Stepmoms are typically on a first-name basis with their stepkids–but should their “step” grandkids follow suit?
When I adopted my son five years ago, there was no question he would call my stepdad “Grandpa.” Even though I call my stepfather by his first name and he married my mother when I was 23-years-old, I wanted to invite my stepfather into a “baggage-free” grandparenting relationship with my son. While I realize most children feel more comfortable honoring just one person in their lives as “mom” and another “dad,” I feel that a child can have multiple grandparents without any sense of competition with the other grandparents. This move was one of the best parenting decisions I ever made. My son and my stepdad enjoy a special, emotionally connected relationship. Case in point: When my stepdad flew into Chicago to visit me in the middle of a snowstorm and discovered his connecting flight to my city of residence was canceled, he phoned seven rental car companies at 2am to secure a crazy expensive van and drove three hours through the pitch black morning hours in ice and snow just to see his grandson. He simply could not wait another day to hug his boy!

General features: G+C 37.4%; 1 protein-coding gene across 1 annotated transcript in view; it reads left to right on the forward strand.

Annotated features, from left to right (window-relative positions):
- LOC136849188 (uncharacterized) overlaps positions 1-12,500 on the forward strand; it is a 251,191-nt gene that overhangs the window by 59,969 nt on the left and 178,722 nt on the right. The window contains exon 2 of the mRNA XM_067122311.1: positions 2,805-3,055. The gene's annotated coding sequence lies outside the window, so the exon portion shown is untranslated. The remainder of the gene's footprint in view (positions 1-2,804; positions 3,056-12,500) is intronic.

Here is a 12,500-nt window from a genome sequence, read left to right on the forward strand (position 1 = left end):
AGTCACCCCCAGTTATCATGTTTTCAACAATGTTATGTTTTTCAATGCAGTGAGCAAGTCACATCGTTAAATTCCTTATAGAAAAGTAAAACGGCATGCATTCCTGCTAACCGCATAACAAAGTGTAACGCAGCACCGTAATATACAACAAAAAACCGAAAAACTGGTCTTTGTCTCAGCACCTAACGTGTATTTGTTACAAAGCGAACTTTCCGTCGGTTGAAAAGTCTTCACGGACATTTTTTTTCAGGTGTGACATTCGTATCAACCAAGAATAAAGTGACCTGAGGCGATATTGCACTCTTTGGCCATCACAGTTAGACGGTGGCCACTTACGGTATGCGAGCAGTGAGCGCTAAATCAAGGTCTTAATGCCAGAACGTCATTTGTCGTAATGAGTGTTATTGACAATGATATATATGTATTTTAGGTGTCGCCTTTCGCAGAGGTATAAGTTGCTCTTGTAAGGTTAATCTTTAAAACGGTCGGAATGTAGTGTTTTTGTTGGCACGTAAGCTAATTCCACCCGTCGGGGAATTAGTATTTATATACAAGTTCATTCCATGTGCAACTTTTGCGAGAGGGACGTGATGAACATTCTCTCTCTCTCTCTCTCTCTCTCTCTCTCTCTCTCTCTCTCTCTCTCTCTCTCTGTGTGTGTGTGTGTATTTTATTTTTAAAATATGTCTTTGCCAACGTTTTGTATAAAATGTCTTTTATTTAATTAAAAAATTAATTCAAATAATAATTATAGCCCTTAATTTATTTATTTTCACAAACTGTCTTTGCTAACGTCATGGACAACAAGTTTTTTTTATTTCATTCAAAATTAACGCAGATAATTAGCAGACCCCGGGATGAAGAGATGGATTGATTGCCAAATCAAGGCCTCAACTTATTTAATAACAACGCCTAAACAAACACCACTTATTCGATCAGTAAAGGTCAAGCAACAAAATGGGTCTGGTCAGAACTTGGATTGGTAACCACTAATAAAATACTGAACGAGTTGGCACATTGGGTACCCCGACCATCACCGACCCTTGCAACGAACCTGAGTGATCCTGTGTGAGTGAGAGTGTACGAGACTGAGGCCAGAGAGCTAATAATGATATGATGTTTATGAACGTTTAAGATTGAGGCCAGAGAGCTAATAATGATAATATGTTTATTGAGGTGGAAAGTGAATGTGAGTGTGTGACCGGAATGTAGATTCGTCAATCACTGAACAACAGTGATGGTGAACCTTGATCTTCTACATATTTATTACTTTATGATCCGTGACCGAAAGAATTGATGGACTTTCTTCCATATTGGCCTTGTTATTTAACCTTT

I shared this on a Facebook forum recently and was lambasted with the following comments:
“It’s confusing for kids to have multiple grandparents!”
“It’s disrespectful to the ‘real’ grandparents to give ‘steps’ the same name of honor. They didn’t earn it.”
“It’s selfish of my husband’s new wife to be called ‘Grandma’ when she just waltzed into the family.”
Whoa. My heart raced as I engaged in a fiery dialogue. My first thought was: Is it any wonder stepmoms (and stepdads) often feel like strangers in their own homes?
I can’t tell you how many good-hearted stepmoms I know who can’t climb out of a pit of depression. They feel so “other” in their own home. They’re stuck in a loop of mind-twisting messages: You’re not the mom. But you must treat them like you’re the mom. You won’t be called mom. But you’ll take care of everything like you’re the mom. Over time, a stepmom learns to toe this trickster tightrope at all times. It’s exhausting. It’s confusing. And it’s unspoken…because you don’t want the struggle to vilify the kids. It’s not their fault. Truly, it isn’t.
But must we continue this craziness into subsequent generations? Why can’t we teach children that love extends deeper than blood? Can stepfamilies use grandparenting as a chance to wipe the slate clean?
The titles we give each other carry weight. They communicate terms of endearment and honor that informs the bonds and expectations we have. In your family is there a “Step” Grandma or just Grandma? And what factored into your decision to make it a certain way?